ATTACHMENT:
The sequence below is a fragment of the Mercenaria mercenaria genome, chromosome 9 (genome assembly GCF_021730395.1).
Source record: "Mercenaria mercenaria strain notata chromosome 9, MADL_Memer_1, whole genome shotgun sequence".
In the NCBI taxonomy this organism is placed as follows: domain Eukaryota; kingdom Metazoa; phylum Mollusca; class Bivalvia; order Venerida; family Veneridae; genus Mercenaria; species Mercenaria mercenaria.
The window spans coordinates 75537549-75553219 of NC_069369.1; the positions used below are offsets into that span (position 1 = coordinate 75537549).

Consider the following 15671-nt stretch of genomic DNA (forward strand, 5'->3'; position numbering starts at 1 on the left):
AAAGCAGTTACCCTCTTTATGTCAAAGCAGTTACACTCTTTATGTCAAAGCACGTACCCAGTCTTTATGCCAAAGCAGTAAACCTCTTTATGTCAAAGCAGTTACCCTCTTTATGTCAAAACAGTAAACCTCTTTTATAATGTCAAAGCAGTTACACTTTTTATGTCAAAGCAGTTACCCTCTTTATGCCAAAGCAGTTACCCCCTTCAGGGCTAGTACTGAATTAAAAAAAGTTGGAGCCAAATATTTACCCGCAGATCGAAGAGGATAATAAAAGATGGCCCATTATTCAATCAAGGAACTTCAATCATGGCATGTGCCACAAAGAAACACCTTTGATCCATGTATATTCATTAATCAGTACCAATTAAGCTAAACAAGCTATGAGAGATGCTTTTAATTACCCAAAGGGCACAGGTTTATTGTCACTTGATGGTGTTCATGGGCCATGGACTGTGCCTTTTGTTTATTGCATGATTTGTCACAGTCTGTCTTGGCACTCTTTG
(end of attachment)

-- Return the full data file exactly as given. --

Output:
The sequence below is a fragment of the Mercenaria mercenaria genome, chromosome 9 (genome assembly GCF_021730395.1).
Source record: "Mercenaria mercenaria strain notata chromosome 9, MADL_Memer_1, whole genome shotgun sequence".
In the NCBI taxonomy this organism is placed as follows: domain Eukaryota; kingdom Metazoa; phylum Mollusca; class Bivalvia; order Venerida; family Veneridae; genus Mercenaria; species Mercenaria mercenaria.
The window spans coordinates 75537549-75553219 of NC_069369.1; the positions used below are offsets into that span (position 1 = coordinate 75537549).

Consider the following 15671-nt stretch of genomic DNA (forward strand, 5'->3'; position numbering starts at 1 on the left):
AAAGCAGTTACCCTCTTTATGTCAAAGCAGTTACACTCTTTATGTCAAAGCACGTACCCAGTCTTTATGCCAAAGCAGTAAACCTCTTTATGTCAAAGCAGTTACCCTCTTTATGTCAAAACAGTAAACCTCTTTTATAATGTCAAAGCAGTTACACTTTTTATGTCAAAGCAGTTACCCTCTTTATGCCAAAGCAGTTACCCCCTTCAGGGCTAGTACTGAATTAAAAAAAGTTGGAGCCAAATATTTACCCGCAGATCGAAGAGGATAATAAAAGATGGCCCATTATTCAATCAAGGAACTTCAATCATGGCATGTGCCACAAAGAAACACCTTTGATCCATGTATATTCATTAATCAGTACCAATTAAGCTAAACAAGCTATGAGAGATGCTTTTAATTACCCAAAGGGCACAGGTTTATTGTCACTTGATGGTGTTCATGGGCCATGGACTGTGCCTTTTGTTTATTGCATGATTTGTCACAGTCTGTCTTGGCACTCTTTG